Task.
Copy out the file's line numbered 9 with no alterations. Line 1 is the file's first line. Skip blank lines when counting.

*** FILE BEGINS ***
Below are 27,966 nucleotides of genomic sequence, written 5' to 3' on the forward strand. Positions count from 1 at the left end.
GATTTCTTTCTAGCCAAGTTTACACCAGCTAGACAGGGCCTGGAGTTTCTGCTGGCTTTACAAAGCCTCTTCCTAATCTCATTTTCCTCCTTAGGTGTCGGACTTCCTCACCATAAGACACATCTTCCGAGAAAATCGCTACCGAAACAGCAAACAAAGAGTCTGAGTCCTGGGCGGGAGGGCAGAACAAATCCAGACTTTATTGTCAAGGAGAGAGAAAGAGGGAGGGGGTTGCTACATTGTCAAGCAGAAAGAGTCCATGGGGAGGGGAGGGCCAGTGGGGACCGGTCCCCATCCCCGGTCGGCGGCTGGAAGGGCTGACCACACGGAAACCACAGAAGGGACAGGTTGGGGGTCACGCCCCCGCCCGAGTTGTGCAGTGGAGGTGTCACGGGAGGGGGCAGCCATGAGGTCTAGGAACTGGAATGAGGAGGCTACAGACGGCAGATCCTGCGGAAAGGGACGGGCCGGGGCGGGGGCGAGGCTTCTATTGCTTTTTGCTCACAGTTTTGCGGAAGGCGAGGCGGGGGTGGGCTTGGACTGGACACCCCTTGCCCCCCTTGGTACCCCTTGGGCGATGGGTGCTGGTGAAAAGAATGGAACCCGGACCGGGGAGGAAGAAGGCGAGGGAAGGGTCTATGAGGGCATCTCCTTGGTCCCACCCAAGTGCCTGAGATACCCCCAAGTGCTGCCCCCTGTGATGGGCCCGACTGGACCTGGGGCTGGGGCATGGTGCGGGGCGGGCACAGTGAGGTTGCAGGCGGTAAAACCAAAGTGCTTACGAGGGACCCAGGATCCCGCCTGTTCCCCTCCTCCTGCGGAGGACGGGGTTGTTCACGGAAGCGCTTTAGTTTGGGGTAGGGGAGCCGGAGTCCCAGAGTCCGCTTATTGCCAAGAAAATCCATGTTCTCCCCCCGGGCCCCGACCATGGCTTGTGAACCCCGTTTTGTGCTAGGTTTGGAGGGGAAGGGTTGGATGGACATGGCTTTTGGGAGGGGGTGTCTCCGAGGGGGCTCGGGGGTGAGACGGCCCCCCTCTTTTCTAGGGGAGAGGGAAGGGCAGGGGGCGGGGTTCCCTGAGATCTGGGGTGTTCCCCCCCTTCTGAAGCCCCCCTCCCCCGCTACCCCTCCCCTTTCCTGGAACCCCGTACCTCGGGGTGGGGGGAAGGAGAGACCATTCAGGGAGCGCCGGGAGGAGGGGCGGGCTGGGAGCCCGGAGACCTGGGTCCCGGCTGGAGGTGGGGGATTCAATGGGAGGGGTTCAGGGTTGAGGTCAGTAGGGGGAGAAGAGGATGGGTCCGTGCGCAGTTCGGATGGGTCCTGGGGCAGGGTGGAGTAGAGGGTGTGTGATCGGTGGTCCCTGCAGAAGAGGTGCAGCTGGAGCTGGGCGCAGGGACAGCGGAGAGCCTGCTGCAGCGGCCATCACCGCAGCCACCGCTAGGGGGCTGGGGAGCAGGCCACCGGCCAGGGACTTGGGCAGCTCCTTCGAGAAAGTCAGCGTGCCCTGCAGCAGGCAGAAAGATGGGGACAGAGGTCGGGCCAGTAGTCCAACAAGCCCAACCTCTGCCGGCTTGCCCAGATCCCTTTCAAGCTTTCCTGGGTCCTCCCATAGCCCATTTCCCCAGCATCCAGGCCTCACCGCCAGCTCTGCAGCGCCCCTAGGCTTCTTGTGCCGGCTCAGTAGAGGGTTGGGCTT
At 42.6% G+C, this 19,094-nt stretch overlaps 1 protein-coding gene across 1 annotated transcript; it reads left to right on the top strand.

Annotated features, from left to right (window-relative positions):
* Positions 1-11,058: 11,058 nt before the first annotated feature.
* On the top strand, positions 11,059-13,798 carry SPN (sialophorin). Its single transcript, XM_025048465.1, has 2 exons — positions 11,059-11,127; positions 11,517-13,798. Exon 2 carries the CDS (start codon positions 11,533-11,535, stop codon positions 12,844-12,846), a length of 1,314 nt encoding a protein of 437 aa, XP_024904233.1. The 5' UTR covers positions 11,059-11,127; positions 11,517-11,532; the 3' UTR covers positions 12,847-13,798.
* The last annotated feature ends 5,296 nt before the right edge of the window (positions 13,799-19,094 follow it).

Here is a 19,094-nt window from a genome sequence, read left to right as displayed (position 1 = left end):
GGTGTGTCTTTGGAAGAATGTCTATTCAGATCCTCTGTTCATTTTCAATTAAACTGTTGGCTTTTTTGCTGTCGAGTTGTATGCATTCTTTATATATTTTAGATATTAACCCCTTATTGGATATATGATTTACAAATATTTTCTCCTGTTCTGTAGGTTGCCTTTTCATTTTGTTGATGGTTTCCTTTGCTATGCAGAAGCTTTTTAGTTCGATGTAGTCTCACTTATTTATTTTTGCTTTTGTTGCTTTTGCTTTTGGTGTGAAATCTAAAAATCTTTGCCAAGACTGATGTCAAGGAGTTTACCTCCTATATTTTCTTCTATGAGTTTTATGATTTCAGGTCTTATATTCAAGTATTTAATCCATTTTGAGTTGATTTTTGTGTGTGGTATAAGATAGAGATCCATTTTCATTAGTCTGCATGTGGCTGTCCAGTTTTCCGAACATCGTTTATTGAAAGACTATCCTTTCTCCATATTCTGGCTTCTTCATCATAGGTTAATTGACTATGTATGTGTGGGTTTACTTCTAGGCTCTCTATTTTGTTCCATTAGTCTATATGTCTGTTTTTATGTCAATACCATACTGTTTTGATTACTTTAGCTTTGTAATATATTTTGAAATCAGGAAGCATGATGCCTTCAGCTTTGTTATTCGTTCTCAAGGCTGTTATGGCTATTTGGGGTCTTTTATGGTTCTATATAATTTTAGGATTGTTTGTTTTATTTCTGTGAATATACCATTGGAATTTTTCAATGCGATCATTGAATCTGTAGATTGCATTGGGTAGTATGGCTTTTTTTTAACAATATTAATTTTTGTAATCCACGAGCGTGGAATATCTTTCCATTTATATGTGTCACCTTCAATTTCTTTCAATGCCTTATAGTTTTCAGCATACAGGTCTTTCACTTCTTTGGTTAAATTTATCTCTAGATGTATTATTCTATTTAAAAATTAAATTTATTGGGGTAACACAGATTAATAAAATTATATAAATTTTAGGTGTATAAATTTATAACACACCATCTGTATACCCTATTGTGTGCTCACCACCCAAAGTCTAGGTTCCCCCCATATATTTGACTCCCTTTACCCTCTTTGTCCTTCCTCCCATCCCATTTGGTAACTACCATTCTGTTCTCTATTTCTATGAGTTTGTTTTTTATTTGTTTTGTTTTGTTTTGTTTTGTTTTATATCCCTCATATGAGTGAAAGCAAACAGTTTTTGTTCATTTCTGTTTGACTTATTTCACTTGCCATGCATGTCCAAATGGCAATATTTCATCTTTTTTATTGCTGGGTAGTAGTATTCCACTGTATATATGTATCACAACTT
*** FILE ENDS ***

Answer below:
GGTGTGTCTTTGGAAGAATGTCTATTCAGATCCTCTGTTCATTTTCAATTAAACTGTTGGCTTTTTTGCTGTCGAGTTGTATGCATTCTTTATATATTTTAGATATTAACCCCTTATTGGATATATGATTTACAAATATTTTCTCCTGTTCTGTAGGTTGCCTTTTCATTTTGTTGATGGTTTCCTTTGCTATGCAGAAGCTTTTTAGTTCGATGTAGTCTCACTTATTTATTTTTGCTTTTGTTGCTTTTGCTTTTGGTGTGAAATCTAAAAATCTTTGCCAAGACTGATGTCAAGGAGTTTACCTCCTATATTTTCTTCTATGAGTTTTATGATTTCAGGTCTTATATTCAAGTATTTAATCCATTTTGAGTTGATTTTTGTGTGTGGTATAAGATAGAGATCCATTTTCATTAGTCTGCATGTGGCTGTCCAGTTTTCCGAACATCGTTTATTGAAAGACTATCCTTTCTCCATATTCTGGCTTCTTCATCATAGGTTAATTGACTATGTATGTGTGGGTTTACTTCTAGGCTCTCTATTTTGTTCCATTAGTCTATATGTCTGTTTTTATGTCAATACCATACTGTTTTGATTACTTTAGCTTTGTAATATATTTTGAAATCAGGAAGCATGATGCCTTCAGCTTTGTTATTCGTTCTCAAGGCTGTTATGGCTATTTGGGGTCTTTTATGGTTCTATATAATTTTAGGATTGTTTGTTTTATTTCTGTGAATATACCATTGGAATTTTTCAATGCGATCATTGAATCTGTAGATTGCATTGGGTAGTATGGCTTTTTTTTAACAATATTAATTTTTGTAATCCACGAGCGTGGAATATCTTTCCATTTATATGTGTCACCTTCAATTTCTTTCAATGCCTTATAGTTTTCAGCATACAGGTCTTTCACTTCTTTGGTTAAATTTATCTCTAGATGTATTATTCTATTTAAAAATTAAATTTATTGGGGTAACACAGATTAATAAAATTATATAAATTTTAGGTGTATAAATTTATAACACACCATCTGTATACCCTATTGTGTGCTCACCACCCAAAGTCTAGGTTCCCCCCATATATTTGACTCCCTTTACCCTCTTTGTCCTTCCTCCCATCCCATTTGGTAACTACCATTCTGTTCTCTATTTCTATGAGTTTGTTTTTTATTTGTTTTGTTTTGTTTTGTTTTGTTTTATATCCCTCATATGAGTGAAAGCAAACAGTTTTTGTTCATTTCTGTTTGACTTATTTCACTTGCCATGCATGTCCAAATGGCAATATTTCATCTTTTTTATTGCTGGGTAGTAGTATTCCACTGTATATATGTATCACAACTT